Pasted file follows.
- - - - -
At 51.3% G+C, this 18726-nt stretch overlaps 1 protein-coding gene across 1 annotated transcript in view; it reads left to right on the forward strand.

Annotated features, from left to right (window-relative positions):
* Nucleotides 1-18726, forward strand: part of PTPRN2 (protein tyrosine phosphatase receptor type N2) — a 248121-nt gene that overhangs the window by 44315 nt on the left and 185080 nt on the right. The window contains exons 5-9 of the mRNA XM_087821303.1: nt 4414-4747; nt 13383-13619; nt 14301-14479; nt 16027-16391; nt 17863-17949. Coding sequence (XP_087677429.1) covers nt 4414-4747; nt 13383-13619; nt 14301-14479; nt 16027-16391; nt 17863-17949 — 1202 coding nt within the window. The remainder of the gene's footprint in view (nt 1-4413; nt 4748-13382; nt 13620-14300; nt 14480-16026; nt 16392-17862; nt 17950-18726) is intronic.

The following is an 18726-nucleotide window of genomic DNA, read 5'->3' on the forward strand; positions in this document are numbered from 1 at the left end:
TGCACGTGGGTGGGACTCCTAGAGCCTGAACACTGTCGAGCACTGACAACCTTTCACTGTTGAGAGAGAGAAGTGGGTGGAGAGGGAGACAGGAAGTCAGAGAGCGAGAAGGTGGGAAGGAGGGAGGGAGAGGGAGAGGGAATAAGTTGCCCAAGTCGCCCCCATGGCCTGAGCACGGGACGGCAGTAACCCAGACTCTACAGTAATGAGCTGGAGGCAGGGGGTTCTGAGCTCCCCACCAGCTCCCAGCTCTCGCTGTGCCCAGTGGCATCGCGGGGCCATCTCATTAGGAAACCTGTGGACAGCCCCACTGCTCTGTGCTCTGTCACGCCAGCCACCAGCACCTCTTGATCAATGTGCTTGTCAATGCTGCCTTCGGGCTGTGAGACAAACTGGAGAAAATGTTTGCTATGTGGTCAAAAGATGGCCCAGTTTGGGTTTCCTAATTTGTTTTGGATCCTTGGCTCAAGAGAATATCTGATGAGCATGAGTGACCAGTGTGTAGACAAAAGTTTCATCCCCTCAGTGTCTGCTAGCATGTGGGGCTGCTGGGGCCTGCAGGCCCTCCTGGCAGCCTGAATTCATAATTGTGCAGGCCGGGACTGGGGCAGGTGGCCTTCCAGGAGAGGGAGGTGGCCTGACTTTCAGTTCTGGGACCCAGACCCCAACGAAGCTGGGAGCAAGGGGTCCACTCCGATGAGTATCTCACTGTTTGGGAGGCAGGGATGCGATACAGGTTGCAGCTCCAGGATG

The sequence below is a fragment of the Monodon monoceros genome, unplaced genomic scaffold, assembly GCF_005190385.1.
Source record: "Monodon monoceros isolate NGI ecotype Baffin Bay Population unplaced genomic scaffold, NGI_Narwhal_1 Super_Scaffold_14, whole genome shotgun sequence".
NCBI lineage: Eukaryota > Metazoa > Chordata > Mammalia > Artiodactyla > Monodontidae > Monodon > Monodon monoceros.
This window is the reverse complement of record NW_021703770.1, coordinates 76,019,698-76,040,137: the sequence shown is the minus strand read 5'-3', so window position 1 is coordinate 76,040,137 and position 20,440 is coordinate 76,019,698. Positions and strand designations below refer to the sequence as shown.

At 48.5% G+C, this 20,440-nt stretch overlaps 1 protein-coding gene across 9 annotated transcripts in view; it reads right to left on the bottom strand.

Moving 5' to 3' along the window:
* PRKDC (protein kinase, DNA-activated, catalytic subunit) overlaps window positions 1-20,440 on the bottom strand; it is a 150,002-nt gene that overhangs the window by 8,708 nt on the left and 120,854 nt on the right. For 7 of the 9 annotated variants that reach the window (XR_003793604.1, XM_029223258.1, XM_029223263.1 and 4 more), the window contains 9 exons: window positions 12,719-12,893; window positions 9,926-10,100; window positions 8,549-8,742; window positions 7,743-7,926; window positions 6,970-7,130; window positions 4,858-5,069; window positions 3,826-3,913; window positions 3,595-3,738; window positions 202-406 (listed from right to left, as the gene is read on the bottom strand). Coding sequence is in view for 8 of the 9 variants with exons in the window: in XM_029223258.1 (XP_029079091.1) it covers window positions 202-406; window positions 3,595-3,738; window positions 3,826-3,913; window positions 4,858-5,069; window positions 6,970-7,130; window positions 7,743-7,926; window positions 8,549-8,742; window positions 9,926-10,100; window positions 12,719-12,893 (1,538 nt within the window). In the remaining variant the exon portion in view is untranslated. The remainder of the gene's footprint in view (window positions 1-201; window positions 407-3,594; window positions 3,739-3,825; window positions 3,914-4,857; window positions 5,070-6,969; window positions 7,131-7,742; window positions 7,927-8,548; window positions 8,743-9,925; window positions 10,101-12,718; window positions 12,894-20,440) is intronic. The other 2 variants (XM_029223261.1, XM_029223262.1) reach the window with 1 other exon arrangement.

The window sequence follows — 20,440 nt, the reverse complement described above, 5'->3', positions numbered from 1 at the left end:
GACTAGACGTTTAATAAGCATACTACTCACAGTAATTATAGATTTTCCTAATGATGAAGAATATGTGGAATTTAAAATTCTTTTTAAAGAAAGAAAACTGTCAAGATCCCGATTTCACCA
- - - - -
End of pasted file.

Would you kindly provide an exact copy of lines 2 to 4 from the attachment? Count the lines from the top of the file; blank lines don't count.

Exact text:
Annotated features, from left to right (window-relative positions):
* Nucleotides 1-18726, forward strand: part of PTPRN2 (protein tyrosine phosphatase receptor type N2) — a 248121-nt gene that overhangs the window by 44315 nt on the left and 185080 nt on the right. The window contains exons 5-9 of the mRNA XM_087821303.1: nt 4414-4747; nt 13383-13619; nt 14301-14479; nt 16027-16391; nt 17863-17949. Coding sequence (XP_087677429.1) covers nt 4414-4747; nt 13383-13619; nt 14301-14479; nt 16027-16391; nt 17863-17949 — 1202 coding nt within the window. The remainder of the gene's footprint in view (nt 1-4413; nt 4748-13382; nt 13620-14300; nt 14480-16026; nt 16392-17862; nt 17950-18726) is intronic.

The following is an 18726-nucleotide window of genomic DNA, read 5'->3' on the forward strand; positions in this document are numbered from 1 at the left end: